Actions against more than 100 lenders were not enough, according to a report on the oversight board for lenders that originate loans insured by the Federal Housing Administration. In other FHA news, one program reportedly uses a single loan to finance a home purchase and up to $35,000 in improvements.
Actions against more than 120 lenders over FHA violations were announced today by the U.S. Department of Housing and Urban Development's Mortgagee Review Board. The actions included withdrawn FHA approvals for 102 lenders, more than $0.5 million in indemnification payment agreements and more than $1.2 million in fines and administrative costs assessed against 24 lenders.
The actions were originally reported in the April 20 Federal Register.
But the mortgagee review board has been ineffective and slow as former subprime lenders increasingly apply subprime tactics to FHA lending, a report expected today by HUD's Office of Inspector General said, according to the Washington Post.
"The board has ruled on only 94 cases since the beginning of October even though 12,641 lenders do business with the agency, raising questions about whether the system is set up to catch abuses," the Post reported.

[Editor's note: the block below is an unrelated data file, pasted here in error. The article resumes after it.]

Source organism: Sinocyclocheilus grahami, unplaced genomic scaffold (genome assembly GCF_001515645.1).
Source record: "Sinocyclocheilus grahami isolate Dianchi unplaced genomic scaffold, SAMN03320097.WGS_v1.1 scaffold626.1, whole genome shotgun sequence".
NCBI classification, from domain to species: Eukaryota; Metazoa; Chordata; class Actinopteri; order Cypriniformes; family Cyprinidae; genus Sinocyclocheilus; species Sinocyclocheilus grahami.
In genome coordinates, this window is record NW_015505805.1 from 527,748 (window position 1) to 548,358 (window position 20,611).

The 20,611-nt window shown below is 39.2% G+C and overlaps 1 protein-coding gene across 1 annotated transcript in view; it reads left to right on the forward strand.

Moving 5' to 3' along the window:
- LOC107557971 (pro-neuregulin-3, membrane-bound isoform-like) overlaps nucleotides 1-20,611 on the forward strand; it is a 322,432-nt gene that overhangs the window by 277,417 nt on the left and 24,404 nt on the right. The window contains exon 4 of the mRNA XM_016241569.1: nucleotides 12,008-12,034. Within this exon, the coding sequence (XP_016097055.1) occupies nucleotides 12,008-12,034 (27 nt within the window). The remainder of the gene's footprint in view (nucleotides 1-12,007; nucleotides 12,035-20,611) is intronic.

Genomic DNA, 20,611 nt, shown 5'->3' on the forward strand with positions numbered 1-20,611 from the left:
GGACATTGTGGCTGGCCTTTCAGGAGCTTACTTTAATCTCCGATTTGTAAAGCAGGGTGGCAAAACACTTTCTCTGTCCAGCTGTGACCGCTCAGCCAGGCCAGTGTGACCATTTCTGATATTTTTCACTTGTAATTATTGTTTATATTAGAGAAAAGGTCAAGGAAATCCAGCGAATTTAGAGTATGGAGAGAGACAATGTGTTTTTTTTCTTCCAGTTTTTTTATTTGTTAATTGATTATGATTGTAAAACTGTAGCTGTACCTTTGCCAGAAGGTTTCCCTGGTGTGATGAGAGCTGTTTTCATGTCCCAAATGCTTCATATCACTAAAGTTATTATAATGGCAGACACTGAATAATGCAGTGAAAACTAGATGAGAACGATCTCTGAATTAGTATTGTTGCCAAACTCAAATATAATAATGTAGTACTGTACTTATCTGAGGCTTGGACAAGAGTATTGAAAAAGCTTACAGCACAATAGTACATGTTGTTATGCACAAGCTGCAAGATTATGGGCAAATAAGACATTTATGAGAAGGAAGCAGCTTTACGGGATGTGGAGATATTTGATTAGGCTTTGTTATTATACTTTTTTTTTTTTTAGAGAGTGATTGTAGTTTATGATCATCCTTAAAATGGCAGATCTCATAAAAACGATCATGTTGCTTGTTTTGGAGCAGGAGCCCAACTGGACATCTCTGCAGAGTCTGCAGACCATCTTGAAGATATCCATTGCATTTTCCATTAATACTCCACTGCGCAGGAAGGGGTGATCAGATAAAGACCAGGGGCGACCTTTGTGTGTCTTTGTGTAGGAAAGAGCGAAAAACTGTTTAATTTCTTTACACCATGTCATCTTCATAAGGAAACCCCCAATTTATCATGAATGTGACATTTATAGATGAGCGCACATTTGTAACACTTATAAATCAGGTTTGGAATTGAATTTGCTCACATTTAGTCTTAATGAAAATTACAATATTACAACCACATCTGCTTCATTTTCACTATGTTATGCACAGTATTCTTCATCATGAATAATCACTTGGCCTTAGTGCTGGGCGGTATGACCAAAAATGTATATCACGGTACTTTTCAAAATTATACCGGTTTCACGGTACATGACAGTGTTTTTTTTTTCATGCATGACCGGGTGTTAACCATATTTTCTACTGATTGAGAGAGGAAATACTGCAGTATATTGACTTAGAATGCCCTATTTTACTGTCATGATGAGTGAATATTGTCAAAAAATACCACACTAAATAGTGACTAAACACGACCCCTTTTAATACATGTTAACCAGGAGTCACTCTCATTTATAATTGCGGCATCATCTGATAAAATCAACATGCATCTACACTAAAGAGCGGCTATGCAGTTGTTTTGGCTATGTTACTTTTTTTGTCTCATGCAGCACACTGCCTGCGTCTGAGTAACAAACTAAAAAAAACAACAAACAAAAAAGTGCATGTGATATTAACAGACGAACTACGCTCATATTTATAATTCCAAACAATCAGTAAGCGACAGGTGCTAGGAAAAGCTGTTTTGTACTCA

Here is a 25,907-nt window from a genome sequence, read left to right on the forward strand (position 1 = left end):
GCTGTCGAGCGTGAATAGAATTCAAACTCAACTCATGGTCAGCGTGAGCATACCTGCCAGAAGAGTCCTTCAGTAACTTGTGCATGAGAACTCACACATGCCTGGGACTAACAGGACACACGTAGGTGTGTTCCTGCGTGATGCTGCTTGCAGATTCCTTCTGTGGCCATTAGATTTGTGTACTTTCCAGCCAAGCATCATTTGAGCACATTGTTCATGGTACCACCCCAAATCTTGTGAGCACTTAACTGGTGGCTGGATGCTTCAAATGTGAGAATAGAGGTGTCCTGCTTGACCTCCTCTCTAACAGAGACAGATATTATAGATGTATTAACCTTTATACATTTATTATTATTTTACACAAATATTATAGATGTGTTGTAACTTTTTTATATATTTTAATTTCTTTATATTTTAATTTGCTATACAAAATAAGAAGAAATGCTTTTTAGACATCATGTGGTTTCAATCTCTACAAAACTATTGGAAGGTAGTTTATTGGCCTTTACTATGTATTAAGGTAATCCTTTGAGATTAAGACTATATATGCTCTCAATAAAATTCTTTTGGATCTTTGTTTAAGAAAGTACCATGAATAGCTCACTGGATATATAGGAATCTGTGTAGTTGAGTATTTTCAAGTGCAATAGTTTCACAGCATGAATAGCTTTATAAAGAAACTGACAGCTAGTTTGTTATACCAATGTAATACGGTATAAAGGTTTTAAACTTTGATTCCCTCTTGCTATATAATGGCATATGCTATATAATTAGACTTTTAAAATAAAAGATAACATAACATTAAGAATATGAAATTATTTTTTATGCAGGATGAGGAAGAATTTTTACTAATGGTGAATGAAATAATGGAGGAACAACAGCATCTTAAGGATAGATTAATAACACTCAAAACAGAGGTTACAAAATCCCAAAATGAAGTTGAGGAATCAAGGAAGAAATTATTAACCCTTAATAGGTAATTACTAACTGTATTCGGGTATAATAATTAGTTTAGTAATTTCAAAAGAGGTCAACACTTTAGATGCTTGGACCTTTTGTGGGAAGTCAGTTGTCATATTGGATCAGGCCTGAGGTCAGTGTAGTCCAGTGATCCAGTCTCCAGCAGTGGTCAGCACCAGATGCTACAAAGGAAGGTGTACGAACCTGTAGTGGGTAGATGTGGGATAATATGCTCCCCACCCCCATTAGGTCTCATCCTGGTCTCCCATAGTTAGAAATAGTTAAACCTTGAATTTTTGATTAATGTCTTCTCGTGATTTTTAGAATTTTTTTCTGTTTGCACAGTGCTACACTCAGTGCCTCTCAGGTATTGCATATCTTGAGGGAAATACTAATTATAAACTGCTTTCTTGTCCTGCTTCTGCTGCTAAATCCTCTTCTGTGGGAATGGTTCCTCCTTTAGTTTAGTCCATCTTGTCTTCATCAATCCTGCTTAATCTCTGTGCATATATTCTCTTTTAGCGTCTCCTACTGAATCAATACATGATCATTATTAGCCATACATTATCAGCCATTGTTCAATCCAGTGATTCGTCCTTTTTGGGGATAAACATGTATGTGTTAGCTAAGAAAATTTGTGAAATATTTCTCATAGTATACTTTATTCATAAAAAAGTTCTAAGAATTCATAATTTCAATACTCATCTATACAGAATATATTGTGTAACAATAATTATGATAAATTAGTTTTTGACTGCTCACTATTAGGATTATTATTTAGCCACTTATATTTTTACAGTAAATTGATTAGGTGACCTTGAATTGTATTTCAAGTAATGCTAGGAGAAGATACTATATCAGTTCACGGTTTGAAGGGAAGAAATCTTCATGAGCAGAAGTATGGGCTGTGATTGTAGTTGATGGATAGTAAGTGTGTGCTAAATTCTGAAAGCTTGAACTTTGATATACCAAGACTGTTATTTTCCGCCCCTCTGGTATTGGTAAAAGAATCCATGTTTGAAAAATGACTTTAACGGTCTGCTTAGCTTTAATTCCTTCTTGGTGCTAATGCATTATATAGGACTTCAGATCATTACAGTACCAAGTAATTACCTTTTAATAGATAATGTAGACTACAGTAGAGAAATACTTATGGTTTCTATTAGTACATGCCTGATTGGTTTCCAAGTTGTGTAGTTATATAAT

Increased funding for HUD and FHA under the Obama administration's 2010 budget was praised in a May 7 statement from the National Association of Realtors.
"FHA continues to fund its programs by the mortgage insurance premiums it collects," NAR President Charles McMillan said in the statement. "The president's fiscal year 2010 budget shows that FHA continues to operate without requiring a credit subsidy."
A recent letter from Promisor Asset Recovery Services warned that a restriction on flipping imposed by Mortgagee Letter 2006-14 will have a negative effect. The letter indicated that some investors legitimately acquire properties in bulk from sellers who don't want to invest in improvements to the properties. An FHA provision that the seller must have owned the property at least 90 days will hinder these investors "who are a necessary component in the Public-Private Investment Program."
Lend America announced on May 8 that it was approved by HUD to underwrite, close and insure HOPE For Homeowners loan transactions without prior HUD review. The Melville, N.Y.-based firm said it is committed to preventing 10,000 foreclosures, though it has delayed it deadline for achieving that goal.
FHA's 203 (k) Streamline Limited Repair Program has become an excellent solution in today's market, according to mortgage planner Winnie Uluocha who says he specializes in FHA rehabilitation loans. In a press release last month, Uluocha said the program uses a single loan to finance the acquisition and up to $35,000 in minor repairs and upgrades.